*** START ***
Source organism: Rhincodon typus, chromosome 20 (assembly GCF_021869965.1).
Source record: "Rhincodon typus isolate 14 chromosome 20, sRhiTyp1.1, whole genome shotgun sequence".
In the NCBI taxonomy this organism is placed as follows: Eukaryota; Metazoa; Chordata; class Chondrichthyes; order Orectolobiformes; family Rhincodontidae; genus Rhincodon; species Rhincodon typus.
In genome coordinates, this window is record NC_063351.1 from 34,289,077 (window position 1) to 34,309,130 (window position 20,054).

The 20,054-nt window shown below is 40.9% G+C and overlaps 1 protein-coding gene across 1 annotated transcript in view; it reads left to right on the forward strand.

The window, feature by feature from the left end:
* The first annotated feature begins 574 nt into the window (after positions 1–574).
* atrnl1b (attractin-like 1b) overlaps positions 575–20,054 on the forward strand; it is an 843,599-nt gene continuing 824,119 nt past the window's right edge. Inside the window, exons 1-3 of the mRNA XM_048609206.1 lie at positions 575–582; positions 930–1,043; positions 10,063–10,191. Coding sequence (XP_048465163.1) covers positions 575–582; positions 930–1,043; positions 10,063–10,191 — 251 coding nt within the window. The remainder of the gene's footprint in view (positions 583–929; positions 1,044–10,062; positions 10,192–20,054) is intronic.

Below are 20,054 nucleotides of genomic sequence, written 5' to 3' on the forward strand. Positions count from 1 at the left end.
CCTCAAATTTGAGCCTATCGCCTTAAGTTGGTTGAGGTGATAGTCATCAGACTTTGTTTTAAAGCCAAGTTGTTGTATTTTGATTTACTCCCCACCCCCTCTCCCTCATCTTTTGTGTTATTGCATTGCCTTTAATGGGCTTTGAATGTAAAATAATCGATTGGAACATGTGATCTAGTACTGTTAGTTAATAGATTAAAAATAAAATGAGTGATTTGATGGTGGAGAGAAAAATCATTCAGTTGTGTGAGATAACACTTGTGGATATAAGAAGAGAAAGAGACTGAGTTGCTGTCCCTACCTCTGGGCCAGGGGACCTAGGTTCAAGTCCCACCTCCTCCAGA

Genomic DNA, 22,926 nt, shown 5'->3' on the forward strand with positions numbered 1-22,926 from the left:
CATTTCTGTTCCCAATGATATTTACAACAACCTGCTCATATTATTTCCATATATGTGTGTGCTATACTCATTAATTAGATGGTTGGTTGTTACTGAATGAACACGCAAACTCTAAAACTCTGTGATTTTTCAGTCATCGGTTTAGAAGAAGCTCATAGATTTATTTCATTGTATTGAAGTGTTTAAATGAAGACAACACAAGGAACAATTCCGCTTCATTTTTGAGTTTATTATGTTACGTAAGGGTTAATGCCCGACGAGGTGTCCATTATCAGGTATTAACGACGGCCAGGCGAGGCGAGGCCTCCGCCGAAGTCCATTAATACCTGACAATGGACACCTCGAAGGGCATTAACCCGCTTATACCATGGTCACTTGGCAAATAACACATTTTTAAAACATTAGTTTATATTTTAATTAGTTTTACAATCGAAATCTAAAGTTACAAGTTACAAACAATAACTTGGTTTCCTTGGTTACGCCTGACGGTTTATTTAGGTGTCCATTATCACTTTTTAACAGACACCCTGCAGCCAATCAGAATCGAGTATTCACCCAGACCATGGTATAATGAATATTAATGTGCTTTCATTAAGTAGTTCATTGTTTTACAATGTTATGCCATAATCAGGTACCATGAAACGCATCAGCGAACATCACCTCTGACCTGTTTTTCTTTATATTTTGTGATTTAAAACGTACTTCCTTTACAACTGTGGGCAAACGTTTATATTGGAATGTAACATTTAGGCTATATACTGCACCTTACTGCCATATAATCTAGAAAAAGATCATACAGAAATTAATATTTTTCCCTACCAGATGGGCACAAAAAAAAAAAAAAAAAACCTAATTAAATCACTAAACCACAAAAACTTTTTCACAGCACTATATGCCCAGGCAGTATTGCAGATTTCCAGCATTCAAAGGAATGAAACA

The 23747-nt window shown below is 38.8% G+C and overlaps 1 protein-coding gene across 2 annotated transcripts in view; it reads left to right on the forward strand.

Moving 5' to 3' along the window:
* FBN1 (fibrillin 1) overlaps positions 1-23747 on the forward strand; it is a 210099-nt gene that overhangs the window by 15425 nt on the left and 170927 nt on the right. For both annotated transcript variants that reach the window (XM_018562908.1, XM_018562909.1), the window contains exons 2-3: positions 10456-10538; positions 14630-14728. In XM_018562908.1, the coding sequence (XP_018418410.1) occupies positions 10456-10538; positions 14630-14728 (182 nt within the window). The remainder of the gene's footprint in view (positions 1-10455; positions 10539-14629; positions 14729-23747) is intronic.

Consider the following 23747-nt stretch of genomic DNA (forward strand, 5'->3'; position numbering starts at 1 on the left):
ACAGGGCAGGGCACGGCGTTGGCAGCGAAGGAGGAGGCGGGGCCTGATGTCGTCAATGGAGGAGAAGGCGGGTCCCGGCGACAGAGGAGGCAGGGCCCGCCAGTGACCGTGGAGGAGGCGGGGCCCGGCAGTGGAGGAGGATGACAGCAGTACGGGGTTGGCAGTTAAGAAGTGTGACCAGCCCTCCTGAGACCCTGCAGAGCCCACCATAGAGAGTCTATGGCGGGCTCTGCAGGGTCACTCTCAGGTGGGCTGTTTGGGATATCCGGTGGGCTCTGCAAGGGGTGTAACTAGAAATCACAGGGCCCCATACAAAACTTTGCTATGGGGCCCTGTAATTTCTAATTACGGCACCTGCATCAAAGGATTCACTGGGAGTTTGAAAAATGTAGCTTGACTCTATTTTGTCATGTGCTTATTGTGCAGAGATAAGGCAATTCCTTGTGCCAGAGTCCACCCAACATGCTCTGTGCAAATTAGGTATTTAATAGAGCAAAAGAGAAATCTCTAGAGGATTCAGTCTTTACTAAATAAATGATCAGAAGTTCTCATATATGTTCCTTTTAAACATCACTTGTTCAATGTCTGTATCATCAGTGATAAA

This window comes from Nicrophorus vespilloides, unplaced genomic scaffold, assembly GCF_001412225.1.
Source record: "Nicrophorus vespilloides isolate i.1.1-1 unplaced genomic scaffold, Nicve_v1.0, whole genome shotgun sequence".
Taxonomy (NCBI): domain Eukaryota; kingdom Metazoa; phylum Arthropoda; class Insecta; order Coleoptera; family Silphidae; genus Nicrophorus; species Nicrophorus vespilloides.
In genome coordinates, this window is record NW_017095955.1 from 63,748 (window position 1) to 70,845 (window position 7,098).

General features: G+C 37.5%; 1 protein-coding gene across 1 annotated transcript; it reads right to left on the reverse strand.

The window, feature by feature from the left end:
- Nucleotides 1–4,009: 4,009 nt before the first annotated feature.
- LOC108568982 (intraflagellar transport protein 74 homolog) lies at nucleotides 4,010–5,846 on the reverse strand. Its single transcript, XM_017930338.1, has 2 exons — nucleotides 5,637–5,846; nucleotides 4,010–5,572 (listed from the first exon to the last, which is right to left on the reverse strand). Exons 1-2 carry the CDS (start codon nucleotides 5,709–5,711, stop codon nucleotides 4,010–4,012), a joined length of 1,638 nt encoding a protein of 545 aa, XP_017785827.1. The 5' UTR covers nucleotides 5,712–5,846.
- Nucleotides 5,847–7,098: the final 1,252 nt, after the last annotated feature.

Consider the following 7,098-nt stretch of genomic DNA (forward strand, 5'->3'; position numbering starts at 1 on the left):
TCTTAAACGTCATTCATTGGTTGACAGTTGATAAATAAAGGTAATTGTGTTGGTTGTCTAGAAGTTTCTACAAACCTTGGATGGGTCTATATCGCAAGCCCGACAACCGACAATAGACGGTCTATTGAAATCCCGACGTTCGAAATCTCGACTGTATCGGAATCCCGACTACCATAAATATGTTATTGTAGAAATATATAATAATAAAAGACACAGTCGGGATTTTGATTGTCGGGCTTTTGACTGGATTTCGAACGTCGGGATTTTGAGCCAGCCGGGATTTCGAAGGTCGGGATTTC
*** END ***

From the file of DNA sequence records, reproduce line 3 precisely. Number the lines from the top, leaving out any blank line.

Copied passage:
In the NCBI taxonomy this organism is placed as follows: Eukaryota; Metazoa; Chordata; class Chondrichthyes; order Orectolobiformes; family Rhincodontidae; genus Rhincodon; species Rhincodon typus.